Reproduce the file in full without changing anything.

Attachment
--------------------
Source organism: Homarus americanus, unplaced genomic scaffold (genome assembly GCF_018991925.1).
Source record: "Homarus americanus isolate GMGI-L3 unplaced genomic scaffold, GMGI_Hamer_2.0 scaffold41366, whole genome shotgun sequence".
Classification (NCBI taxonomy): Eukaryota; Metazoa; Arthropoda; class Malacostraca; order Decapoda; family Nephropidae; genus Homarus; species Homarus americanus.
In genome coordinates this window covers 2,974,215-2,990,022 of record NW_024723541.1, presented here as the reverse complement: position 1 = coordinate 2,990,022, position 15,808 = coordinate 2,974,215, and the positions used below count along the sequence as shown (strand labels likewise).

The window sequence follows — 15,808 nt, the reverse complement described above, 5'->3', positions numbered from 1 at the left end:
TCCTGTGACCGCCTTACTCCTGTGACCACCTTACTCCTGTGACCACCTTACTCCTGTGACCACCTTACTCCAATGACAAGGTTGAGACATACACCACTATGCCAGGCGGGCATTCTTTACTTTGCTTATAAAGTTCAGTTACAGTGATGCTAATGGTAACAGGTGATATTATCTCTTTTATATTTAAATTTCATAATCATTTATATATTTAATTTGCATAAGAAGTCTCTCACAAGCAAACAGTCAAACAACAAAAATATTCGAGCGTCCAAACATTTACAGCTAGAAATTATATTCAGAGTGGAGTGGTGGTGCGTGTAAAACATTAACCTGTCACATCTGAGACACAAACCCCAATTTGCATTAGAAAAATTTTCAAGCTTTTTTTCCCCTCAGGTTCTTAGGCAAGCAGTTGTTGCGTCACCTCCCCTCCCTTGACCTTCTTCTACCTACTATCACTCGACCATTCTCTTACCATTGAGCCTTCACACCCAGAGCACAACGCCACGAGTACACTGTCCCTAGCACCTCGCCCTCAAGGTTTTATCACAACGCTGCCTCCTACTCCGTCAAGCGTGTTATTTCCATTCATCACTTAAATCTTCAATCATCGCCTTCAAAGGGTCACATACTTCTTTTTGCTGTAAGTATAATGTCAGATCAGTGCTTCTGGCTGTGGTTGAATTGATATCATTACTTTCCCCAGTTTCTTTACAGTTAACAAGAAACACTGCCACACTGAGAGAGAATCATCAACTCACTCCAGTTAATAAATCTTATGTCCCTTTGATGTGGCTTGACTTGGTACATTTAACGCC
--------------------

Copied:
Source organism: Homarus americanus, unplaced genomic scaffold (genome assembly GCF_018991925.1).
Source record: "Homarus americanus isolate GMGI-L3 unplaced genomic scaffold, GMGI_Hamer_2.0 scaffold41366, whole genome shotgun sequence".
Classification (NCBI taxonomy): Eukaryota; Metazoa; Arthropoda; class Malacostraca; order Decapoda; family Nephropidae; genus Homarus; species Homarus americanus.
In genome coordinates this window covers 2,974,215-2,990,022 of record NW_024723541.1, presented here as the reverse complement: position 1 = coordinate 2,990,022, position 15,808 = coordinate 2,974,215, and the positions used below count along the sequence as shown (strand labels likewise).

The window sequence follows — 15,808 nt, the reverse complement described above, 5'->3', positions numbered from 1 at the left end:
TCCTGTGACCGCCTTACTCCTGTGACCACCTTACTCCTGTGACCACCTTACTCCTGTGACCACCTTACTCCAATGACAAGGTTGAGACATACACCACTATGCCAGGCGGGCATTCTTTACTTTGCTTATAAAGTTCAGTTACAGTGATGCTAATGGTAACAGGTGATATTATCTCTTTTATATTTAAATTTCATAATCATTTATATATTTAATTTGCATAAGAAGTCTCTCACAAGCAAACAGTCAAACAACAAAAATATTCGAGCGTCCAAACATTTACAGCTAGAAATTATATTCAGAGTGGAGTGGTGGTGCGTGTAAAACATTAACCTGTCACATCTGAGACACAAACCCCAATTTGCATTAGAAAAATTTTCAAGCTTTTTTTCCCCTCAGGTTCTTAGGCAAGCAGTTGTTGCGTCACCTCCCCTCCCTTGACCTTCTTCTACCTACTATCACTCGACCATTCTCTTACCATTGAGCCTTCACACCCAGAGCACAACGCCACGAGTACACTGTCCCTAGCACCTCGCCCTCAAGGTTTTATCACAACGCTGCCTCCTACTCCGTCAAGCGTGTTATTTCCATTCATCACTTAAATCTTCAATCATCGCCTTCAAAGGGTCACATACTTCTTTTTGCTGTAAGTATAATGTCAGATCAGTGCTTCTGGCTGTGGTTGAATTGATATCATTACTTTCCCCAGTTTCTTTACAGTTAACAAGAAACACTGCCACACTGAGAGAGAATCATCAACTCACTCCAGTTAATAAATCTTATGTCCCTTTGATGTGGCTTGACTTGGTACATTTAACGCC